Approaching the Equinox

Snowy-BuddhaThe Spring Equinox arrives Thursday. The snow lies deep across the landscape and this morning’s temperature is -7 F. The sunrise was lovely, casting a pastel glow on the Adirondacks across the lake. The March sun melts some snow each day, the water pooling on the sidewalk, then freezing at sundown. The sidewalks are fit only for skating and are best avoided. Evenings continue to lengthen, sunset coming well after seven now, and skiers and snow shoers utilize every available moment of sunlight. Shortly after dawn this morning there were skiers on the path behind our home.

This week, as the Equinox approaches,  we consider the challenge of finding balance. We are reminded that balance is contextual. Ecosystems develop equilibrium over time, a sort of active stasis that accommodates the normal variations in weather we call climate. Ecosystems can adapt to changing climatic norms as long as changes occur relatively slowly. When deviations from the climatic norm are rapid and severe, ecosystems may become unstable and enter periods of dramatic and unpredictable state change.

The spring and fall are times of moderation between the climatic extremes of summer and winter. Here in the mid-latitudes, the Equinoxes signal mid-points in the calendar year. At the Equinox night and day are held in balance, temperatures reach a transition point signaling the rapid onset of warming or cooling, and the agricultural season shifts into an intense planting of harvesting mode. (Here in Vermont plants started now must be seeded indoors.) While after this winter one may be challenged to accept the reality of a warming climate, it is useful to realize that in northern Vermont nearly a month has been added to the growing season during the past twenty years.

We humans are ecosystems unto ourselves. Like all systems on our bright blue-green planet, we are permeable systems, exchanging nutrients and information with innumerable other systems, large and small. I believe the metaphor of self-organizing systems is immensely useful; one can understand Self as complex and permeable at the level of body and mind, and ponder the possibility we may also be infinitely connected as spirit. We are indeed complex, evolving, self-organizing natural systems.

At the level of mind we are composed of many selves, each with needs, desires, and hurts. These states appear to reside in an infinitely large space. Ordinarily, they interact freely and collaboratively, working together to maintain and enrich a collective sense of Self. However, when individuals experience trauma, especially before the age of six, communication between these relatively discrete parts of self can become fragmented and inconsistent, resulting in the loss of a coherent and abiding sense of Self. Even so, the system seeks to find a new and workable dynamic equilibrium, a process we call “healing”. This process of change can be challenging and the time between the loss of the old sense of self and the emergence of the Self to come may be fraught with difficulty. Yet a new equilibrium, a new sense of self seeks to emerge; the world wishes to be made new.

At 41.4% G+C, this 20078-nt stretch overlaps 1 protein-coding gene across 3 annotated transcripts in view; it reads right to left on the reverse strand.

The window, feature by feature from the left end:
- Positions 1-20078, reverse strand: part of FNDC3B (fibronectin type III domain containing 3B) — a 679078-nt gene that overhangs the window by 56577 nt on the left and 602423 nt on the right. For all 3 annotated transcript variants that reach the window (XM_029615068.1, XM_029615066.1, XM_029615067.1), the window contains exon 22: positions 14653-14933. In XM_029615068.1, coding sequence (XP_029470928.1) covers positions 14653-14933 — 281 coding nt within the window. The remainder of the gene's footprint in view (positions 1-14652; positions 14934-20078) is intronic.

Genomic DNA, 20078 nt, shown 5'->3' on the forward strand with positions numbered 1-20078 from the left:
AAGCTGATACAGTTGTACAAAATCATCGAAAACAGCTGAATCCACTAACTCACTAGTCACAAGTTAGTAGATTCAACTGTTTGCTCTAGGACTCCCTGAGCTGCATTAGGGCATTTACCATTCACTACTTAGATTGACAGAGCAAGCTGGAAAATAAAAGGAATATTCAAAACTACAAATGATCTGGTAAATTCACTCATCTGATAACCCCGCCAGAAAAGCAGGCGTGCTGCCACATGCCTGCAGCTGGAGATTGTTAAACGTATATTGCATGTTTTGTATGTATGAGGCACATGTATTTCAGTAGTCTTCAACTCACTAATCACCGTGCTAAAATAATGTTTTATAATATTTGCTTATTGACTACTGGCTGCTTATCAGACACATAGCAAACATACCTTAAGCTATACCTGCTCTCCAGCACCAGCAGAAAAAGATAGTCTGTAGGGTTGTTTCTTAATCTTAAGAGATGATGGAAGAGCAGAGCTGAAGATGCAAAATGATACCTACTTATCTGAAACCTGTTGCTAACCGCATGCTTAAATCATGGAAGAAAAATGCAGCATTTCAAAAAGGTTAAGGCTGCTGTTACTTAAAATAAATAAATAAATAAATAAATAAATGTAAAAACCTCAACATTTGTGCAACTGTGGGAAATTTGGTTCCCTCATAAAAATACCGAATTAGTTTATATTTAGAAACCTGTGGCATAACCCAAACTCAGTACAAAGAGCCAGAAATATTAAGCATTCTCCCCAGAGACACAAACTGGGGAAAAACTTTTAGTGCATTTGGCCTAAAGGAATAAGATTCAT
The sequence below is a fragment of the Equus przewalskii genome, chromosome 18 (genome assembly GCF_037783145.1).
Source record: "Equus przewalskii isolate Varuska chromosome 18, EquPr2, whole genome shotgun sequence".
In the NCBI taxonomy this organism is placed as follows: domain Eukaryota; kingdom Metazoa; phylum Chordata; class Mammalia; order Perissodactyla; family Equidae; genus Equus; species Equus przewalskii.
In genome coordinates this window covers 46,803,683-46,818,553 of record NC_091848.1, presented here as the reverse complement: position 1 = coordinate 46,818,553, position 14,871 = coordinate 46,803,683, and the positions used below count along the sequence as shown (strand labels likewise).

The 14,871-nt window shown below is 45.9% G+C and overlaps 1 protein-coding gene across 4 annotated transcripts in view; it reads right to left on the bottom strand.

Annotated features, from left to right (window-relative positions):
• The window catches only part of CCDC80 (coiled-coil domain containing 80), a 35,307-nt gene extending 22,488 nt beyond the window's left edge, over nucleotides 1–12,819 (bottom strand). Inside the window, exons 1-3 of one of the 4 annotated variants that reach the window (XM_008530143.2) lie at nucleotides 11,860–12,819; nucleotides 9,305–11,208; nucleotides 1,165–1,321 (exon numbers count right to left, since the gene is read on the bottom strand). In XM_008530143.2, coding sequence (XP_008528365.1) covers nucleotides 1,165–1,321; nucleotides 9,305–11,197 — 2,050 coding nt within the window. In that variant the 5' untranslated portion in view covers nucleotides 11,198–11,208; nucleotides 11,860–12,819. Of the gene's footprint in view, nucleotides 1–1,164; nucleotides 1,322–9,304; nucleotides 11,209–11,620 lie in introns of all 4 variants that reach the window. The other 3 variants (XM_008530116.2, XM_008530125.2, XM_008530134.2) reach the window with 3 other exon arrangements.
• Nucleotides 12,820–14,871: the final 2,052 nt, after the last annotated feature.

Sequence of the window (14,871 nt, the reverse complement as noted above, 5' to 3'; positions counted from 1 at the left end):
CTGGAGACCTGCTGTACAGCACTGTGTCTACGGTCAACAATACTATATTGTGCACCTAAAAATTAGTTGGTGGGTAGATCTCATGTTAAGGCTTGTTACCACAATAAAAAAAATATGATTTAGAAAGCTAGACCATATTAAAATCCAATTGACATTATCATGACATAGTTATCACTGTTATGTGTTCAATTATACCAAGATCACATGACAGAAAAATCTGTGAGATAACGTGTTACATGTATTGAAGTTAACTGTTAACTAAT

Winter is passing and spring is ascending, promising warmth and softened, rain nurtured, ground, the perfect habitat for seeds and bulbs. This week robins have joined the cardinals on our neighbor’s hawthorn tree, feasting on the fermented fruit, and occasionally falling drunkenly from its limbs. Already our various avian friends are courting, some raising first broods, even as the snow lies deep above the still frozen earth. As we approach the Spring Equinox, we are invited to experiment with softening and being receptive to our lives and those we love. We are encouraged to remember we continue to grow throughout our lives, we can always choose to sew the seeds of compassion and healing for ourselves and others, and we are much larger and more complex than we know. It is an exciting time!

3 thoughts on “Approaching the Equinox

  1. God, I miss the Adirondacks. I only ever knew them as they were in the late summer – mid-August, and it was glorious. Growing up in southern New England, the Adirondacks of the Dog Days was pleasantly free of the mugginess of Connecticut, and cold enough to warrant hot chocolate some evenings.

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